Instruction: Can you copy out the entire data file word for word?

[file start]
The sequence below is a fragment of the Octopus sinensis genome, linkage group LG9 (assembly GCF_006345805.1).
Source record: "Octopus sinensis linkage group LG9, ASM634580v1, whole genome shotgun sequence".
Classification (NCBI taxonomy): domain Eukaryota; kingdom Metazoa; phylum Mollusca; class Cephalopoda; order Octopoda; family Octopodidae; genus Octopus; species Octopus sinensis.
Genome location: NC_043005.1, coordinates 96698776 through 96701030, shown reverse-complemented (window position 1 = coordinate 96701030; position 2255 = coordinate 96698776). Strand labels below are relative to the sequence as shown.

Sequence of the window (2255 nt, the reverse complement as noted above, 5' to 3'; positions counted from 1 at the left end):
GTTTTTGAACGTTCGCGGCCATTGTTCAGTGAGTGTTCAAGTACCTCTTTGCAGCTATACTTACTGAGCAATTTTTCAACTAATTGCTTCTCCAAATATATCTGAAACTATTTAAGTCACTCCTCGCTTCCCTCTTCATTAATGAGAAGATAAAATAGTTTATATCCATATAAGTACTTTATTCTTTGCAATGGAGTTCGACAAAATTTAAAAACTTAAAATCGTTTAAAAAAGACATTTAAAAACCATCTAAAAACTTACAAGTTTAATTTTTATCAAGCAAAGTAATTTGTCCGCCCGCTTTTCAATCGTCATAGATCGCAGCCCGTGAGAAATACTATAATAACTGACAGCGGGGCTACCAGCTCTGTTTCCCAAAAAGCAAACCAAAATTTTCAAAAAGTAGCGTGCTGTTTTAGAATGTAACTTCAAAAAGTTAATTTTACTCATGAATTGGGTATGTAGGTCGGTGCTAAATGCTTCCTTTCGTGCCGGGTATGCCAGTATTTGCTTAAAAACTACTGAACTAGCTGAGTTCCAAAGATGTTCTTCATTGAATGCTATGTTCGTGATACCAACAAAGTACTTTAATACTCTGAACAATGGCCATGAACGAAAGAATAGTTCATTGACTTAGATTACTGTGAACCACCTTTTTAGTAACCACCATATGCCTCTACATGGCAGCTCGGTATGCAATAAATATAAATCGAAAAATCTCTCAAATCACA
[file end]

The sequence below is a fragment of the Octopus sinensis genome, linkage group LG9 (assembly GCF_006345805.1).
Source record: "Octopus sinensis linkage group LG9, ASM634580v1, whole genome shotgun sequence".
Classification (NCBI taxonomy): domain Eukaryota; kingdom Metazoa; phylum Mollusca; class Cephalopoda; order Octopoda; family Octopodidae; genus Octopus; species Octopus sinensis.
Genome location: NC_043005.1, coordinates 96698776 through 96701030, shown reverse-complemented (window position 1 = coordinate 96701030; position 2255 = coordinate 96698776). Strand labels below are relative to the sequence as shown.

Sequence of the window (2255 nt, the reverse complement as noted above, 5' to 3'; positions counted from 1 at the left end):
GTTTTTGAACGTTCGCGGCCATTGTTCAGTGAGTGTTCAAGTACCTCTTTGCAGCTATACTTACTGAGCAATTTTTCAACTAATTGCTTCTCCAAATATATCTGAAACTATTTAAGTCACTCCTCGCTTCCCTCTTCATTAATGAGAAGATAAAATAGTTTATATCCATATAAGTACTTTATTCTTTGCAATGGAGTTCGACAAAATTTAAAAACTTAAAATCGTTTAAAAAAGACATTTAAAAACCATCTAAAAACTTACAAGTTTAATTTTTATCAAGCAAAGTAATTTGTCCGCCCGCTTTTCAATCGTCATAGATCGCAGCCCGTGAGAAATACTATAATAACTGACAGCGGGGCTACCAGCTCTGTTTCCCAAAAAGCAAACCAAAATTTTCAAAAAGTAGCGTGCTGTTTTAGAATGTAACTTCAAAAAGTTAATTTTACTCATGAATTGGGTATGTAGGTCGGTGCTAAATGCTTCCTTTCGTGCCGGGTATGCCAGTATTTGCTTAAAAACTACTGAACTAGCTGAGTTCCAAAGATGTTCTTCATTGAATGCTATGTTCGTGATACCAACAAAGTACTTTAATACTCTGAACAATGGCCATGAACGAAAGAATAGTTCATTGACTTAGATTACTGTGAACCACCTTTTTAGTAACCACCATATGCCTCTACATGGCAGCTCGGTATGCAATAAATATAAATCGAAAAATCTCTCAAATCACA